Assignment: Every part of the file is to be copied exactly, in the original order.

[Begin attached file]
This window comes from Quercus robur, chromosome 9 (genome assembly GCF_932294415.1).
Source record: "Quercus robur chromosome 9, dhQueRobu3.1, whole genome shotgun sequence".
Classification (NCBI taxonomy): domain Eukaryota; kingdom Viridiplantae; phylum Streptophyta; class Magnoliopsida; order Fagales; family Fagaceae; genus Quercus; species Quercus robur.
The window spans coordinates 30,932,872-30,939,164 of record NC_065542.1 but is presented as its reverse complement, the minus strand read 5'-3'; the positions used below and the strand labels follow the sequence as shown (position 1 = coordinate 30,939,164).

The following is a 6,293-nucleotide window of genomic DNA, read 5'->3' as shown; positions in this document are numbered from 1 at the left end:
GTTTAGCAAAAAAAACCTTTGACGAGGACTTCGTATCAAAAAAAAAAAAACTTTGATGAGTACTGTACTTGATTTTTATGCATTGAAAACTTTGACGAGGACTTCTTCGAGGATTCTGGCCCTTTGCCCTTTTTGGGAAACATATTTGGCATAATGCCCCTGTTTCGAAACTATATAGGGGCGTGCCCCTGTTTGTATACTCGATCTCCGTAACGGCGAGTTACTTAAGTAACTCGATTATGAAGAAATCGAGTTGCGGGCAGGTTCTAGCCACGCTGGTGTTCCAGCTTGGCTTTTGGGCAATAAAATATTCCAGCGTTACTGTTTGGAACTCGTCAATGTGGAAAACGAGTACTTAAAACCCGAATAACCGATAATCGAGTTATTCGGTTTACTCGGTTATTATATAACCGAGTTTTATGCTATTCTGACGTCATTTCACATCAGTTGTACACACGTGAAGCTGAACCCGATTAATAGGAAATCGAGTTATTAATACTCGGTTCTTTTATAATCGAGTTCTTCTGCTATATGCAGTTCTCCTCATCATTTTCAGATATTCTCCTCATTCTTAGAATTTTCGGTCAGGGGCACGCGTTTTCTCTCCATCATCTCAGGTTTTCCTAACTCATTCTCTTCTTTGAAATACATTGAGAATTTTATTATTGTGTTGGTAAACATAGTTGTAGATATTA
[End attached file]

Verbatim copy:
This window comes from Quercus robur, chromosome 9 (genome assembly GCF_932294415.1).
Source record: "Quercus robur chromosome 9, dhQueRobu3.1, whole genome shotgun sequence".
Classification (NCBI taxonomy): domain Eukaryota; kingdom Viridiplantae; phylum Streptophyta; class Magnoliopsida; order Fagales; family Fagaceae; genus Quercus; species Quercus robur.
The window spans coordinates 30,932,872-30,939,164 of record NC_065542.1 but is presented as its reverse complement, the minus strand read 5'-3'; the positions used below and the strand labels follow the sequence as shown (position 1 = coordinate 30,939,164).

The following is a 6,293-nucleotide window of genomic DNA, read 5'->3' as shown; positions in this document are numbered from 1 at the left end:
GTTTAGCAAAAAAAACCTTTGACGAGGACTTCGTATCAAAAAAAAAAAAACTTTGATGAGTACTGTACTTGATTTTTATGCATTGAAAACTTTGACGAGGACTTCTTCGAGGATTCTGGCCCTTTGCCCTTTTTGGGAAACATATTTGGCATAATGCCCCTGTTTCGAAACTATATAGGGGCGTGCCCCTGTTTGTATACTCGATCTCCGTAACGGCGAGTTACTTAAGTAACTCGATTATGAAGAAATCGAGTTGCGGGCAGGTTCTAGCCACGCTGGTGTTCCAGCTTGGCTTTTGGGCAATAAAATATTCCAGCGTTACTGTTTGGAACTCGTCAATGTGGAAAACGAGTACTTAAAACCCGAATAACCGATAATCGAGTTATTCGGTTTACTCGGTTATTATATAACCGAGTTTTATGCTATTCTGACGTCATTTCACATCAGTTGTACACACGTGAAGCTGAACCCGATTAATAGGAAATCGAGTTATTAATACTCGGTTCTTTTATAATCGAGTTCTTCTGCTATATGCAGTTCTCCTCATCATTTTCAGATATTCTCCTCATTCTTAGAATTTTCGGTCAGGGGCACGCGTTTTCTCTCCATCATCTCAGGTTTTCCTAACTCATTCTCTTCTTTGAAATACATTGAGAATTTTATTATTGTGTTGGTAAACATAGTTGTAGATATTA